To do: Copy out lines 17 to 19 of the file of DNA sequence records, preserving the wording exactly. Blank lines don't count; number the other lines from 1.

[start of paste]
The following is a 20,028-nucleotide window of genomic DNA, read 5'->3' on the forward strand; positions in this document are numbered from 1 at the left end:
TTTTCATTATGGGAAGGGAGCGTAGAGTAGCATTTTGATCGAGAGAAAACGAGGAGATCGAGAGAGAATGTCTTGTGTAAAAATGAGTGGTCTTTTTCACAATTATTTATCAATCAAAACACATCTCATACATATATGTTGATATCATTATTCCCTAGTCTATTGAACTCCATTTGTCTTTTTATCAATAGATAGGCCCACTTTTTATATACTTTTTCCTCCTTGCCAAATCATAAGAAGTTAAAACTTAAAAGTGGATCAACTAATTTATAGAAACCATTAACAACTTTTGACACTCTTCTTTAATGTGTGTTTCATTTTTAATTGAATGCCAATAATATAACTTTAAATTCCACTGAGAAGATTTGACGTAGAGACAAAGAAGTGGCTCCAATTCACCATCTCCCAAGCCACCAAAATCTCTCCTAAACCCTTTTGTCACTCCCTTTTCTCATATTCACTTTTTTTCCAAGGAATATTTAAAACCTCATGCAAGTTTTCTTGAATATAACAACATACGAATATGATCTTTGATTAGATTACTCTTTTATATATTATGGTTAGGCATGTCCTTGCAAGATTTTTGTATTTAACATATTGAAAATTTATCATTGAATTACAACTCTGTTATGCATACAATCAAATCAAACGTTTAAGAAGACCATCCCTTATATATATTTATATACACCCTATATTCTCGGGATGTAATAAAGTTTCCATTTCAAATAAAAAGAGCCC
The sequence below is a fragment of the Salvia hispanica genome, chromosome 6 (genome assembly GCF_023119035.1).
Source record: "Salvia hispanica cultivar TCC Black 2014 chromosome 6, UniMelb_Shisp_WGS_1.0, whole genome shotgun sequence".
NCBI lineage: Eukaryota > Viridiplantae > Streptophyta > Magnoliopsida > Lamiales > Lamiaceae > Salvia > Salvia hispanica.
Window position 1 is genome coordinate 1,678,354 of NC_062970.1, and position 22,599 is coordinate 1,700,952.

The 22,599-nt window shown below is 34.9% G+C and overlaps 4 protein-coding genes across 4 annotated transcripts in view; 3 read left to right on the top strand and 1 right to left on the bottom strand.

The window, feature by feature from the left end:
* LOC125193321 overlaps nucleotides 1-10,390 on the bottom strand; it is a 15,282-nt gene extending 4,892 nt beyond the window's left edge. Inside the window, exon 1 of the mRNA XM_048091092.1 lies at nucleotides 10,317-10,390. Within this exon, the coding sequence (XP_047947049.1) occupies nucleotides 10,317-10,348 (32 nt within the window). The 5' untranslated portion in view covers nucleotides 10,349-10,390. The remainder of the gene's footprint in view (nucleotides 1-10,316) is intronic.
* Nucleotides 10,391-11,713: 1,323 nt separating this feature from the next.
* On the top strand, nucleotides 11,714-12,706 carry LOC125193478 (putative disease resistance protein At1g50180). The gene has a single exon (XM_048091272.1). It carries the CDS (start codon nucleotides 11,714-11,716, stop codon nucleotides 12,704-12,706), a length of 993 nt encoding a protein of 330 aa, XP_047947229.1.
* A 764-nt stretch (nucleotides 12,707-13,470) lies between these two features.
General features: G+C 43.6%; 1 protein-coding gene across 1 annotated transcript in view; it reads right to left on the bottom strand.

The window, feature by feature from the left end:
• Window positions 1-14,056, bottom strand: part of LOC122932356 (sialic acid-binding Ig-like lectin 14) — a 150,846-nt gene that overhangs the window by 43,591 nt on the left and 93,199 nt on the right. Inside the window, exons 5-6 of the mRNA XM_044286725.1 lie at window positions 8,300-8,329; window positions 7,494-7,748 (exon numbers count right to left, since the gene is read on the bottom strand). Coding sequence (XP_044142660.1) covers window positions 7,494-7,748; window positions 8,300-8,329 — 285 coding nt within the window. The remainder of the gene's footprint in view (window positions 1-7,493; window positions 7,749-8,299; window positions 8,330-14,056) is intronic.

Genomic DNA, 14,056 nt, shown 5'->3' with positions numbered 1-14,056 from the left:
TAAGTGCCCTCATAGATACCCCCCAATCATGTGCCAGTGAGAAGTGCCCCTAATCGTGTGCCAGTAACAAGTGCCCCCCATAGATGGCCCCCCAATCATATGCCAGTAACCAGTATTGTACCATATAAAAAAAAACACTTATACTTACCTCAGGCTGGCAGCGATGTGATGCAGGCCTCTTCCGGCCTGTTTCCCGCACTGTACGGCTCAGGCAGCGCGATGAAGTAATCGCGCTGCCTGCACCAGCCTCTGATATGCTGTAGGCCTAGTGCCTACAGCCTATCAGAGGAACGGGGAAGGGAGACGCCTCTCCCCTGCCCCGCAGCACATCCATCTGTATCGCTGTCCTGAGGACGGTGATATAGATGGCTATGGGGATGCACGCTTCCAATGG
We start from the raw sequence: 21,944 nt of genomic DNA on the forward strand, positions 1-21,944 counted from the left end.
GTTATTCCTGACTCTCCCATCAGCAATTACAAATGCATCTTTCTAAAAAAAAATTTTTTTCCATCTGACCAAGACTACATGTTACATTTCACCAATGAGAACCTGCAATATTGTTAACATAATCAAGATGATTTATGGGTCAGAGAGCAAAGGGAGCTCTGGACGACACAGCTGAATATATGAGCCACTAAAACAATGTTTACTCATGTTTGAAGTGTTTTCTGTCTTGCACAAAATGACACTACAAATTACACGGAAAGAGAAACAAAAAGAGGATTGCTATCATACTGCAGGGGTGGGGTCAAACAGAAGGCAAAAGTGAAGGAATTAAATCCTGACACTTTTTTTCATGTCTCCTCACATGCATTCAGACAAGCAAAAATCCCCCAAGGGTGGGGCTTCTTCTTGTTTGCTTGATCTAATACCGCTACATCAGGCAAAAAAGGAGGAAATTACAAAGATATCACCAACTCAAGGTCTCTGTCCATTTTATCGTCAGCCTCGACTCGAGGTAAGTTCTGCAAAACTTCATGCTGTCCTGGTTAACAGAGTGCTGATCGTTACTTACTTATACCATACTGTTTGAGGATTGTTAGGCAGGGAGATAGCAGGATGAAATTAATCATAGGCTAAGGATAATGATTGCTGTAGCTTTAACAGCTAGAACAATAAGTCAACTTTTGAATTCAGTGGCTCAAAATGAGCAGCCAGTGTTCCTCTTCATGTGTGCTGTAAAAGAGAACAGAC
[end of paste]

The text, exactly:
TAAGTGCCCTCATAGATACCCCCCAATCATGTGCCAGTGAGAAGTGCCCCTAATCGTGTGCCAGTAACAAGTGCCCCCCATAGATGGCCCCCCAATCATATGCCAGTAACCAGTATTGTACCATATAAAAAAAAACACTTATACTTACCTCAGGCTGGCAGCGATGTGATGCAGGCCTCTTCCGGCCTGTTTCCCGCACTGTACGGCTCAGGCAGCGCGATGAAGTAATCGCGCTGCCTGCACCAGCCTCTGATATGCTGTAGGCCTAGTGCCTACAGCCTATCAGAGGAACGGGGAAGGGAGACGCCTCTCCCCTGCCCCGCAGCACATCCATCTGTATCGCTGTCCTGAGGACGGTGATATAGATGGCTATGGGGATGCACGCTTCCAATGG
We start from the raw sequence: 21,944 nt of genomic DNA on the forward strand, positions 1-21,944 counted from the left end.
GTTATTCCTGACTCTCCCATCAGCAATTACAAATGCATCTTTCTAAAAAAAAATTTTTTTCCATCTGACCAAGACTACATGTTACATTTCACCAATGAGAACCTGCAATATTGTTAACATAATCAAGATGATTTATGGGTCAGAGAGCAAAGGGAGCTCTGGACGACACAGCTGAATATATGAGCCACTAAAACAATGTTTACTCATGTTTGAAGTGTTTTCTGTCTTGCACAAAATGACACTACAAATTACACGGAAAGAGAAACAAAAAGAGGATTGCTATCATACTGCAGGGGTGGGGTCAAACAGAAGGCAAAAGTGAAGGAATTAAATCCTGACACTTTTTTTCATGTCTCCTCACATGCATTCAGACAAGCAAAAATCCCCCAAGGGTGGGGCTTCTTCTTGTTTGCTTGATCTAATACCGCTACATCAGGCAAAAAAGGAGGAAATTACAAAGATATCACCAACTCAAGGTCTCTGTCCATTTTATCGTCAGCCTCGACTCGAGGTAAGTTCTGCAAAACTTCATGCTGTCCTGGTTAACAGAGTGCTGATCGTTACTTACTTATACCATACTGTTTGAGGATTGTTAGGCAGGGAGATAGCAGGATGAAATTAATCATAGGCTAAGGATAATGATTGCTGTAGCTTTAACAGCTAGAACAATAAGTCAACTTTTGAATTCAGTGGCTCAAAATGAGCAGCCAGTGTTCCTCTTCATGTGTGCTGTAAAAGAGAACAGAC